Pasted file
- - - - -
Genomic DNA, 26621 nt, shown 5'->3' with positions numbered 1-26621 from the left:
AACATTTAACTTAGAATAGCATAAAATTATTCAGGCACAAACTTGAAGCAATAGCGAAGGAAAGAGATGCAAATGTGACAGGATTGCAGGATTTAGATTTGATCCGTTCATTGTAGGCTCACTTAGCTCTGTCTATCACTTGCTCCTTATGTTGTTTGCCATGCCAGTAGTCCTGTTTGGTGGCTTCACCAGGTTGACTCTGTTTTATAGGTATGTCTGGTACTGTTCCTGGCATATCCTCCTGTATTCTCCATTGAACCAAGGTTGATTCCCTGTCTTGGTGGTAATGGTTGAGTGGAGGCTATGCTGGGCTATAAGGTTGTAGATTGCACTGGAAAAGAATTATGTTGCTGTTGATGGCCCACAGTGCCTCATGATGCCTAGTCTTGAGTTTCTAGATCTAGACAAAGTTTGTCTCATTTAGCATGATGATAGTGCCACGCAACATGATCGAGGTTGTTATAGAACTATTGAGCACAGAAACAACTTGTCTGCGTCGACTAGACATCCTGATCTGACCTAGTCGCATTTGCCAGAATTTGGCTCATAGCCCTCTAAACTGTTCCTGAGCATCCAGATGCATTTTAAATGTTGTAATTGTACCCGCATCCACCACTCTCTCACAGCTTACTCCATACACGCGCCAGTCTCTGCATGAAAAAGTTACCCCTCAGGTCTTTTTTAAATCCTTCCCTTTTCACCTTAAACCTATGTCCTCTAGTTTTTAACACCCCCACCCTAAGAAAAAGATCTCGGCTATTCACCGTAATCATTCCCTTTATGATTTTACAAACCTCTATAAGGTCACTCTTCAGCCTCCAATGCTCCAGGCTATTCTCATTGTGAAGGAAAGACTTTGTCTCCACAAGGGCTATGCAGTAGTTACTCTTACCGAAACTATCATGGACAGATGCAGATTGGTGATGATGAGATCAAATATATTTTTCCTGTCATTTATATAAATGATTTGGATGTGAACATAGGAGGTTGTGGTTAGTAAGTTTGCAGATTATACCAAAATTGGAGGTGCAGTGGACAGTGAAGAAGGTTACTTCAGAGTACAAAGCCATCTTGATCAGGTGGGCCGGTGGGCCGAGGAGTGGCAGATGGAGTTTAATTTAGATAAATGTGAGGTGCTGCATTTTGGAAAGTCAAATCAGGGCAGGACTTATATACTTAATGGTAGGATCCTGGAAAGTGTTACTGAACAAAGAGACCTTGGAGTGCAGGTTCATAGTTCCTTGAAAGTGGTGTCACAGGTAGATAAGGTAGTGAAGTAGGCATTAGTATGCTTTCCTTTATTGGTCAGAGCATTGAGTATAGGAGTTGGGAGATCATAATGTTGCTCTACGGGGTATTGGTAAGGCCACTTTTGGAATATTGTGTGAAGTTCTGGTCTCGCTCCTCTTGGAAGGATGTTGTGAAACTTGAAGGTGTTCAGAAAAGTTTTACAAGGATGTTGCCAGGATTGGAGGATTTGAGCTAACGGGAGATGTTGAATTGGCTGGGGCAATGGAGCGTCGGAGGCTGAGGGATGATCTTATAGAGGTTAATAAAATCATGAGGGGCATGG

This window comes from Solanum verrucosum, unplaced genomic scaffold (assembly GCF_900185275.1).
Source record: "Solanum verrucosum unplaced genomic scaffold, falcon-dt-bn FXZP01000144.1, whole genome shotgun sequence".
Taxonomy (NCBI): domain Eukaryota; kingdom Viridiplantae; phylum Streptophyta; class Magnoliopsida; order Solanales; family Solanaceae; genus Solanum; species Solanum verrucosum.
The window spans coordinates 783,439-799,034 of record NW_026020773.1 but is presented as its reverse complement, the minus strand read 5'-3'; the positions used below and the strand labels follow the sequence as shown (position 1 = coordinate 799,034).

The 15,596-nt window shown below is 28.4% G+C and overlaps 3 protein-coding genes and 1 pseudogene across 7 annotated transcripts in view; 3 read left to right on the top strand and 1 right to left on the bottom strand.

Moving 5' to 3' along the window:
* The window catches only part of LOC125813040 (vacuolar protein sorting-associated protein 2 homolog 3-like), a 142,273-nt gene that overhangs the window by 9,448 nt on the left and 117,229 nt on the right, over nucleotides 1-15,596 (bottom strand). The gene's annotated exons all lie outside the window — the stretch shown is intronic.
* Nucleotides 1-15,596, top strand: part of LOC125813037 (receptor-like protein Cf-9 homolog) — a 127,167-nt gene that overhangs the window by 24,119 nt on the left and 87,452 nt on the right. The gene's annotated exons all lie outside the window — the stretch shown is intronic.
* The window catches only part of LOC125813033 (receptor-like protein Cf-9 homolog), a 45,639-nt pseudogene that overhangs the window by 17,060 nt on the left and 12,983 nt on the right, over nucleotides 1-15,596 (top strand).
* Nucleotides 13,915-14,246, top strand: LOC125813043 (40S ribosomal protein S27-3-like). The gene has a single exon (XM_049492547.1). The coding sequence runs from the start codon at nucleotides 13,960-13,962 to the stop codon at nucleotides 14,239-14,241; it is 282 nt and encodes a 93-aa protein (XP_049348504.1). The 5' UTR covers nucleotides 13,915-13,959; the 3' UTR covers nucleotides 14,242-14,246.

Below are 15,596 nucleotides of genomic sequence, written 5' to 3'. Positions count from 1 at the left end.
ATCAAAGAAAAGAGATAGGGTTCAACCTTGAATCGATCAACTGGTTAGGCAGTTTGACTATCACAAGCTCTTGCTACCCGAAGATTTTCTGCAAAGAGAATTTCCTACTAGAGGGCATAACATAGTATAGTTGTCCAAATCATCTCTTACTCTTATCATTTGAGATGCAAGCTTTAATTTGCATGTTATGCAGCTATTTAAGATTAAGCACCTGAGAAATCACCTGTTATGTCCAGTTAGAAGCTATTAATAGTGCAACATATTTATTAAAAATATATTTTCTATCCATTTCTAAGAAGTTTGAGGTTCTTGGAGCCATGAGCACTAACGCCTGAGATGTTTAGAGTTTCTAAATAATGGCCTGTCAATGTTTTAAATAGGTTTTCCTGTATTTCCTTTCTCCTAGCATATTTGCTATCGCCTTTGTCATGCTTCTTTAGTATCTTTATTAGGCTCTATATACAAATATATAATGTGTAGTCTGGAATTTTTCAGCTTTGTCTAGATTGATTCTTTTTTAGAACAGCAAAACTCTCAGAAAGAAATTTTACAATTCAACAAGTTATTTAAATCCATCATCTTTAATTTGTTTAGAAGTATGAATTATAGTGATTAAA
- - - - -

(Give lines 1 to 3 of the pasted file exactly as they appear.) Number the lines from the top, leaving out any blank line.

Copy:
Genomic DNA, 26621 nt, shown 5'->3' with positions numbered 1-26621 from the left:
AACATTTAACTTAGAATAGCATAAAATTATTCAGGCACAAACTTGAAGCAATAGCGAAGGAAAGAGATGCAAATGTGACAGGATTGCAGGATTTAGATTTGATCCGTTCATTGTAGGCTCACTTAGCTCTGTCTATCACTTGCTCCTTATGTTGTTTGCCATGCCAGTAGTCCTGTTTGGTGGCTTCACCAGGTTGACTCTGTTTTATAGGTATGTCTGGTACTGTTCCTGGCATATCCTCCTGTATTCTCCATTGAACCAAGGTTGATTCCCTGTCTTGGTGGTAATGGTTGAGTGGAGGCTATGCTGGGCTATAAGGTTGTAGATTGCACTGGAAAAGAATTATGTTGCTGTTGATGGCCCACAGTGCCTCATGATGCCTAGTCTTGAGTTTCTAGATCTAGACAAAGTTTGTCTCATTTAGCATGATGATAGTGCCACGCAACATGATCGAGGTTGTTATAGAACTATTGAGCACAGAAACAACTTGTCTGCGTCGACTAGACATCCTGATCTGACCTAGTCGCATTTGCCAGAATTTGGCTCATAGCCCTCTAAACTGTTCCTGAGCATCCAGATGCATTTTAAATGTTGTAATTGTACCCGCATCCACCACTCTCTCACAGCTTACTCCATACACGCGCCAGTCTCTGCATGAAAAAGTTACCCCTCAGGTCTTTTTTAAATCCTTCCCTTTTCACCTTAAACCTATGTCCTCTAGTTTTTAACACCCCCACCCTAAGAAAAAGATCTCGGCTATTCACCGTAATCATTCCCTTTATGATTTTACAAACCTCTATAAGGTCACTCTTCAGCCTCCAATGCTCCAGGCTATTCTCATTGTGAAGGAAAGACTTTGTCTCCACAAGGGCTATGCAGTAGTTACTCTTACCGAAACTATCATGGACAGATGCAGATTGGTGATGATGAGATCAAATATATTTTTCCTGTCATTTATATAAATGATTTGGATGTGAACATAGGAGGTTGTGGTTAGTAAGTTTGCAGATTATACCAAAATTGGAGGTGCAGTGGACAGTGAAGAAGGTTACTTCAGAGTACAAAGCCATCTTGATCAGGTGGGCCGGTGGGCCGAGGAGTGGCAGATGGAGTTTAATTTAGATAAATGTGAGGTGCTGCATTTTGGAAAGTCAAATCAGGGCAGGACTTATATACTTAATGGTAGGATCCTGGAAAGTGTTACTGAACAAAGAGACCTTGGAGTGCAGGTTCATAGTTCCTTGAAAGTGGTGTCACAGGTAGATAAGGTAGTGAAGTAGGCATTAGTATGCTTTCCTTTATTGGTCAGAGCATTGAGTATAGGAGTTGGGAGATCATAATGTTGCTCTACGGGGTATTGGTAAGGCCACTTTTGGAATATTGTGTGAAGTTCTGGTCTCGCTCCTCTTGGAAGGATGTTGTGAAACTTGAAGGTGTTCAGAAAAGTTTTACAAGGATGTTGCCAGGATTGGAGGATTTGAGCTAACGGGAGATGTTGAATTGGCTGGGGCAATGGAGCGTCGGAGGCTGAGGGATGATCTTATAGAGGTTAATAAAATCATGAGGGGCATGG

This window comes from Solanum verrucosum, unplaced genomic scaffold (assembly GCF_900185275.1).